“Do you want to design a wildscape at a power plant?” asked Connie Holsinger, a board member for Audubon Colorado. “Xcel Energy asked us to add wildlife habitat to Cherokee Generating Station. It’s on the bluffs above the Platte River in industrial northwest Denver.”
It was 2005, and I had just just won an award for restoring my own industrial site, a half block of formerly blighted property where my late husband and I were building our home in the small mountain town where we lived. Our success at restoring the property’s block of channelized urban creek and the native bunchgrass wildflower grassland that would be the yard of our house had piqued my interest in the use of native high-desert plants to reclaim industrial sites.
“Maybe,” I said. Which is how I ended up standing on the catwalk of a coal-fired power plant on a cold fall afternoon listening to the roaring grinder that pulverized fuel before a conveyor belt carried it in to be burned in huge furnaces. I snapped a few photos of the future wildlife garden site, a steep south-facing slope gouged into the bluffs of the wide river valley between the power plant, a transmission yard, and the plant offices.
I met with the site engineer and plant manager, who seemed quite skeptical about the whole idea, and scrambled around the slope. It was dominated by invasive weeds, plus a planting of daylilies and bearded iris, and one Italian cypress, partially deformed by a spring blizzard.
I was captivated. Each plant employee coming and going from work passed by the site. What better site to show off the beauty and durability of gardening with native plants for wildlife habitat than on this gritty industrial site?
By the time I drove home over the mountains the next day, I had already begun to formulate a plant list in my mind, heavy on native prairie grasses, wildflowers, and shrubs that would thrive on a dry, exposed slope and would provide durable beauty, as well as healthy bird and butterfly habitat. I called Erica Holtzinger, a landscape designer who worked with native and xeriscape plants in Denver, and asked if she would partner with me . After she thought it over, she called back, “Yes, if you do the plant list.”
“Okay,” I said. “If you and your colleagues draw the design.” She agreed. I drove back to Denver and met Erica at the site, which looked even grittier than before. After getting over her initial “what did I get myself into?” response, she caught my excitement.
By the following spring, we had formulated a plant list, drawn a beautifully illustrated plan, and we were presenting our ideas to power-plant management.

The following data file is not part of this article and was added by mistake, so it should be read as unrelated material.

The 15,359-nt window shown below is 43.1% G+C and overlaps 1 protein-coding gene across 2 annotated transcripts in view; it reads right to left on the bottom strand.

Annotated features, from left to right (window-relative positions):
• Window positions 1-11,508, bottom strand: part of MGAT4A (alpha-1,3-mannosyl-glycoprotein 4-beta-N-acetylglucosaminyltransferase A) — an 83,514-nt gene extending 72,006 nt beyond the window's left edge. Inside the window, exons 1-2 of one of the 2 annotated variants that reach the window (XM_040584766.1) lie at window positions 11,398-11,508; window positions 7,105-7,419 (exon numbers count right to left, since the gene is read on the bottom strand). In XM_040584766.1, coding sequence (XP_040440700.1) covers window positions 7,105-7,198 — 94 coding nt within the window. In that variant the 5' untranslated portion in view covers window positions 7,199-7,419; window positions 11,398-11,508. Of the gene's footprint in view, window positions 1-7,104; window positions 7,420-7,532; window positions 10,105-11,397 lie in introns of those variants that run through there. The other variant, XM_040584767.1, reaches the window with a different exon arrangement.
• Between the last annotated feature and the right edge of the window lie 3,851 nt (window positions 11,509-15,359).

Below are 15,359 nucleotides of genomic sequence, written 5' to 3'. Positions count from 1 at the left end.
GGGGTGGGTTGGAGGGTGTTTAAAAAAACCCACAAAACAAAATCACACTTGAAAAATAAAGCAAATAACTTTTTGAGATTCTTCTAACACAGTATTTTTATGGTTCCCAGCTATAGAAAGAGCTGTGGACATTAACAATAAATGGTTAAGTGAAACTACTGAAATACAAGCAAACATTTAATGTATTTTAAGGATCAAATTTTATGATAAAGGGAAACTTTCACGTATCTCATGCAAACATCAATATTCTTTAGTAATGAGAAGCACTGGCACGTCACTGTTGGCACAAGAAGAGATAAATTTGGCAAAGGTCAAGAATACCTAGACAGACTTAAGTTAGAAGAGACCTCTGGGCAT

To our surprise, they liked the wildscape plan. By the end of the meeting, the site engineer, who we later learned was a passionate gardener, was talking enthusiastically about what heavy equipment he’d need to carve the paths in the slope, where to get boulders, and when we should plan to plant. He even suggested providing drinking water for wildlife.
Erica looked at me. “Would Richard carve drinking basins in some of the boulders?” (My husband was a sculptor who worked with native boulders, considering them “ambassadors of the Earth.”)
Indeed he would. After the switchbacking paths had been carved into the slope, Richard visited with the site engineer, selected boulders to be placed in a way that mimicked strata lines in the natural bluffs, and carved the drinking basins in situ.
A funny thing happened as he worked, balanced on a boulder using his diamond-tipped grinder and other carving tools, a protective mask on his face, and fans to blow away the rock dust. The plant employees, who had bitterly opposed spending money on the garden, stopped on the catwalk on their way to and from their shifts, watching him. Pretty soon they were calling down questions: What was he doing? What kind of blades did he use? Why carve those basins? How deep were they? What kind of wildlife did he think would use them?
That summer, Xcel organized volunteer planting days. Dozens of employees turned out, including some who had opposed the wildscape.
By the next spring, the slope was transformed, dotted with drifts of wildflowers like Lewis flax (Linum lewisii), blanketflower, wine cups (Callirhoe involucrata) and peach-colored desert mallow (Sphaeralcia munroana). Bluebird houses made by a plant worker rose on posts in sight of the catwalk, and employees began reporting seeing butterflies and songbirds.
The Cherokee Wildscape received a national award, was featured in an article in the Rocky Mountain News, and Xcel employees showed it off to groups that toured the power plant, from school kids to civic leaders. (Because of post-9/11 security concerns, the Wildscape is not open to the public except for organized tours.)
And it taught me a priceless lesson: native plants restore relationships–including our own connection to and delight in nature and all the beauty it offers.
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